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Robert Crosnoe, Chair CLA 3.306, Mailcode A1700, Austin, TX 78712 • 512-232-6300

Obese Girls Less Likely to Attend College, Research Shows

Dr Robert Crosnoe's findings appear in the July issue of the journal Sociology of Education.

Posted: July 25, 2007

The study also shows obese girls are even less likely to enter college if they attend a high school where obesity is relatively uncommon. The findings appear in the July issue of the journal Sociology of Education.

The study tracked nearly 11,000 American adolescents, using data from the National Longitudinal Study of Adolescent Health.

"Obesity has been identified as a serious public health issue, but these results indicate the harmful effects extend far beyond physical health," said Robert Crosnoe, author of the study and Associate Professor in the Department of Sociology.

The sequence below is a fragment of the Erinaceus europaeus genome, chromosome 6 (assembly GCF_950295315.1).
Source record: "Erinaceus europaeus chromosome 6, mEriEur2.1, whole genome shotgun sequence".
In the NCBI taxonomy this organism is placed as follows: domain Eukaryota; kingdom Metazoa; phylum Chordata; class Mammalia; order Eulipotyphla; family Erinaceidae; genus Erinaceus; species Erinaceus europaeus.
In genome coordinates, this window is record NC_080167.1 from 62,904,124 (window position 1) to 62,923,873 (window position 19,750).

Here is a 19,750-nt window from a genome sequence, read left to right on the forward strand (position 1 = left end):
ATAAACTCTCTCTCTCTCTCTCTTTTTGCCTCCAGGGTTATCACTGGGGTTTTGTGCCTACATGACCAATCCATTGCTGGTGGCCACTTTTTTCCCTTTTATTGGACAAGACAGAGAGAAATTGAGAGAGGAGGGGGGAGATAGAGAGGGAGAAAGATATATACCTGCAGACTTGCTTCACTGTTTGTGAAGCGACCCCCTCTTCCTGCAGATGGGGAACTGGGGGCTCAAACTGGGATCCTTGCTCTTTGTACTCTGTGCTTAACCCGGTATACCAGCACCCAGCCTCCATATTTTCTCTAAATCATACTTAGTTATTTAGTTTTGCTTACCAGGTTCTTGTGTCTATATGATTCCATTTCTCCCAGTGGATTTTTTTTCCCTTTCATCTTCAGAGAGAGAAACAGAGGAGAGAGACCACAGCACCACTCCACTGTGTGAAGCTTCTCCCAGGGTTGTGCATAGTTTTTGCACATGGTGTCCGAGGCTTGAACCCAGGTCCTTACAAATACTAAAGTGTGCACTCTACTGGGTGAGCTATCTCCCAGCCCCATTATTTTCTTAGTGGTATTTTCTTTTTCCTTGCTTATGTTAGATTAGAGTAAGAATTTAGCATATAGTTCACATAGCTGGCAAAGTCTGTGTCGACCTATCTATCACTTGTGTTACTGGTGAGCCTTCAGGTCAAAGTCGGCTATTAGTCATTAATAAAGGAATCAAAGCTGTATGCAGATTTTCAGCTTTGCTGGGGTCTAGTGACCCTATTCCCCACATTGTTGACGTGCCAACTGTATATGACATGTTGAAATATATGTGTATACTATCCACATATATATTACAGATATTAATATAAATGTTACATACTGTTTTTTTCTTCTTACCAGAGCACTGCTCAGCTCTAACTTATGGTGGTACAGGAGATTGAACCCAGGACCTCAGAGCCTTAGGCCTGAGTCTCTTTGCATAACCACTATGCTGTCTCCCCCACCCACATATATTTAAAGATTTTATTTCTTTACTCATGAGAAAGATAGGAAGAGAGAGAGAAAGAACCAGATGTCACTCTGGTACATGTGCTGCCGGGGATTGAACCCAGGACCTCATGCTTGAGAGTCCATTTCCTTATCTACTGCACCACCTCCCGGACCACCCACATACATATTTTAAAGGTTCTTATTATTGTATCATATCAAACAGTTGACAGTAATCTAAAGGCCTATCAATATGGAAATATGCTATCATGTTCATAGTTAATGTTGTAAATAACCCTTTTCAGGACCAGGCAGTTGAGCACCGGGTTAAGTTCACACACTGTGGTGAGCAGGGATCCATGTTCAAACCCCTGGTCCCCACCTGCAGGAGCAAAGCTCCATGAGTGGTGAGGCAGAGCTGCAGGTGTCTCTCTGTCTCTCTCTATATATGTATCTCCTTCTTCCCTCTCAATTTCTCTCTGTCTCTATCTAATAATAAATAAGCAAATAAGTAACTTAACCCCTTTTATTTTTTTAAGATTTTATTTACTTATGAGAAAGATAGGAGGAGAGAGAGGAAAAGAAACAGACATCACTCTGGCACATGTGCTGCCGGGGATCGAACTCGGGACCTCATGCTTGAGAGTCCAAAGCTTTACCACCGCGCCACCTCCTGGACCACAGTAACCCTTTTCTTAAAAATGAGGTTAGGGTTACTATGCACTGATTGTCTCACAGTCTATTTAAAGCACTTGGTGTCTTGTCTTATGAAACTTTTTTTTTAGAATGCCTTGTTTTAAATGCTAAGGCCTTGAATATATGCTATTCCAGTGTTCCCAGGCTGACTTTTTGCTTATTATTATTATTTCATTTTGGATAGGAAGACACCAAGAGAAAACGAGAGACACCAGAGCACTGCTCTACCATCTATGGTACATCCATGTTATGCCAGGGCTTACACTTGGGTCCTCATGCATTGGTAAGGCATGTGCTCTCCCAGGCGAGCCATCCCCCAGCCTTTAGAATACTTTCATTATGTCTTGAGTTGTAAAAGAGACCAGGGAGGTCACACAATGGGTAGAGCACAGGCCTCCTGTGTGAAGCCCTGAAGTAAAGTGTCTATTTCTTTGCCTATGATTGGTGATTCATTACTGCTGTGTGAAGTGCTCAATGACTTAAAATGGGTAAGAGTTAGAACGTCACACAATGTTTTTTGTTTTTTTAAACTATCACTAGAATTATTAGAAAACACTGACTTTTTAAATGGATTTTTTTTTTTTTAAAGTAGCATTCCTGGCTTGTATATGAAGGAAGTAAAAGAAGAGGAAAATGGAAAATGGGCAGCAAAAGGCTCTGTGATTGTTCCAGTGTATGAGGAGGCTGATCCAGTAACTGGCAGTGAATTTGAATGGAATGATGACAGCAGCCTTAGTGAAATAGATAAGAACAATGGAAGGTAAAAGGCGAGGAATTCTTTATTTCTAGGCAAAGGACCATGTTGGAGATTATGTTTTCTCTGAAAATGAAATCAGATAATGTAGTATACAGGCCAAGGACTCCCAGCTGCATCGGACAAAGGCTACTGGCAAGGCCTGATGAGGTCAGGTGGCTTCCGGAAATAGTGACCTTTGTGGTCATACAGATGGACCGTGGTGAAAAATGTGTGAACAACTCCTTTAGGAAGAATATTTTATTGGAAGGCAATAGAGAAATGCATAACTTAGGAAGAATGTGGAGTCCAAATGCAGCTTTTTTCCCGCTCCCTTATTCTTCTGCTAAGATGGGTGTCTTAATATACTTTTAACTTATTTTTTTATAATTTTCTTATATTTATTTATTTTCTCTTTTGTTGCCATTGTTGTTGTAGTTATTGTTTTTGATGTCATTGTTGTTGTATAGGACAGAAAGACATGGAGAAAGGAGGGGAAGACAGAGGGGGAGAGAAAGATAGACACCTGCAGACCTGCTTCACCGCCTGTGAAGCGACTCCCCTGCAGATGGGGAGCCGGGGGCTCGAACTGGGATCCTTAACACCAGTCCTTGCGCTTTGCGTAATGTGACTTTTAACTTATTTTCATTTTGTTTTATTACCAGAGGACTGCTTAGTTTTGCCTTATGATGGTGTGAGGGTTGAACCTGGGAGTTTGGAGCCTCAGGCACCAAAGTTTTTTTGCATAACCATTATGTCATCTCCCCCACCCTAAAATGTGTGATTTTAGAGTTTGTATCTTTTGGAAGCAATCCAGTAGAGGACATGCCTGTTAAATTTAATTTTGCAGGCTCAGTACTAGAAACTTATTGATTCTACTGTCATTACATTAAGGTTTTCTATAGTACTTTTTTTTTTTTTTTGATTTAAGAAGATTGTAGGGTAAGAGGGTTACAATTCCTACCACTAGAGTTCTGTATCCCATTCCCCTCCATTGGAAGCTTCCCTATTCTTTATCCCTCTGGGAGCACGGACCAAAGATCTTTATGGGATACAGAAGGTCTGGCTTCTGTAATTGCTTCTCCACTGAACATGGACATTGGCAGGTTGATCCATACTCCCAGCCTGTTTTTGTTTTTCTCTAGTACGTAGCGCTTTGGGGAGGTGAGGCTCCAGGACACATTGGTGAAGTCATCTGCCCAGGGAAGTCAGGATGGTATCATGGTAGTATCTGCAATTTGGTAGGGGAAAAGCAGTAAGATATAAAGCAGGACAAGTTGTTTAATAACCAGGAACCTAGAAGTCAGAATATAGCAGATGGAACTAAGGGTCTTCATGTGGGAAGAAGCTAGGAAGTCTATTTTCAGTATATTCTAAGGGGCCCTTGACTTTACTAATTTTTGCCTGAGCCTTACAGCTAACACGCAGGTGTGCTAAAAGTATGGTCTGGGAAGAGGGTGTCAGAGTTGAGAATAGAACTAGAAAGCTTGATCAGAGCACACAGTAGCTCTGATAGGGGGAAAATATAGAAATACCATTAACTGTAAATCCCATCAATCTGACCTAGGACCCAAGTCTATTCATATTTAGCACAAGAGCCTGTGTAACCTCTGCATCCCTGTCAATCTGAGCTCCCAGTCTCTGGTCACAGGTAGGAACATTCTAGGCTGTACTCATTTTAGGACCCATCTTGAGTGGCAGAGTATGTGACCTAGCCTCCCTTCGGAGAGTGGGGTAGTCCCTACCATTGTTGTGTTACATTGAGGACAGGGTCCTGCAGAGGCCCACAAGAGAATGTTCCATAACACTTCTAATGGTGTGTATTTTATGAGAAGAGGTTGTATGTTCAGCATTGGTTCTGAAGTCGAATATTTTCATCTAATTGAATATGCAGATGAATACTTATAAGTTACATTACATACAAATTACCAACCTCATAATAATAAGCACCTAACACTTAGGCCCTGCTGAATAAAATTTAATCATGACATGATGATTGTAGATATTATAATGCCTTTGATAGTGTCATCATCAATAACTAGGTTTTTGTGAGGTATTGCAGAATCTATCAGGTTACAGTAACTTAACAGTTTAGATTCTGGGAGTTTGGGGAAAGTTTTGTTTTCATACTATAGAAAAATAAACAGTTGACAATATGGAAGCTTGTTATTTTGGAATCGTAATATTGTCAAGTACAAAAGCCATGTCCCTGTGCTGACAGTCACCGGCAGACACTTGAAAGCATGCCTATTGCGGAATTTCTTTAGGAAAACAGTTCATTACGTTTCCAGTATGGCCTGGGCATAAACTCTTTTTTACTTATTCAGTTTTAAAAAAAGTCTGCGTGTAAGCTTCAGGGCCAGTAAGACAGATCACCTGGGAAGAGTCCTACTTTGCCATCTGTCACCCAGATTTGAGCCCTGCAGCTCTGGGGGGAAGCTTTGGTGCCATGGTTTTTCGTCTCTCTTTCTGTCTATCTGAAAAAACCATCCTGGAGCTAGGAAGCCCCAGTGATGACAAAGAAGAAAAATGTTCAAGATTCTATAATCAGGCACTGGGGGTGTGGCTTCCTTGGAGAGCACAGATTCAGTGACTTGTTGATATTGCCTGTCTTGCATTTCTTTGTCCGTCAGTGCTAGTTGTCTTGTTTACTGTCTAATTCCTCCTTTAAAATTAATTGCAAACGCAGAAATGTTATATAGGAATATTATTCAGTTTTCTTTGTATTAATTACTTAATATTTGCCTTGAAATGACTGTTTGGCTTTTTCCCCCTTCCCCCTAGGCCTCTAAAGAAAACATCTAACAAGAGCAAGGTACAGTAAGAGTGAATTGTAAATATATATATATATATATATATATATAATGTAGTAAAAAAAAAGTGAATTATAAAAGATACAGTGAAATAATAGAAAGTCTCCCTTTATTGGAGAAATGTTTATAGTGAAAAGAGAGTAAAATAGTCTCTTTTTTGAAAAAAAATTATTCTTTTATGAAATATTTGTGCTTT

Crosnoe suggests a number of mental health and behavioral issues seem to play a significant role in keeping obese girls from enrolling in college. The study found obese girls were more likely to consider committing suicide, use alcohol and marijuana and have negative self-images.

The disconnect between obesity and college enrollment was more pronounced among non-whites and among girls whose parents did not graduate from college. Obese boys did not differ from their non-obese peers in college enrollment.

"That girls are far more vulnerable to the non-health risks of obesity reinforces the notion that body image is more important to girls' self-concept and that social norms have greater effects on the education of girls than boys," Crosnoe noted.

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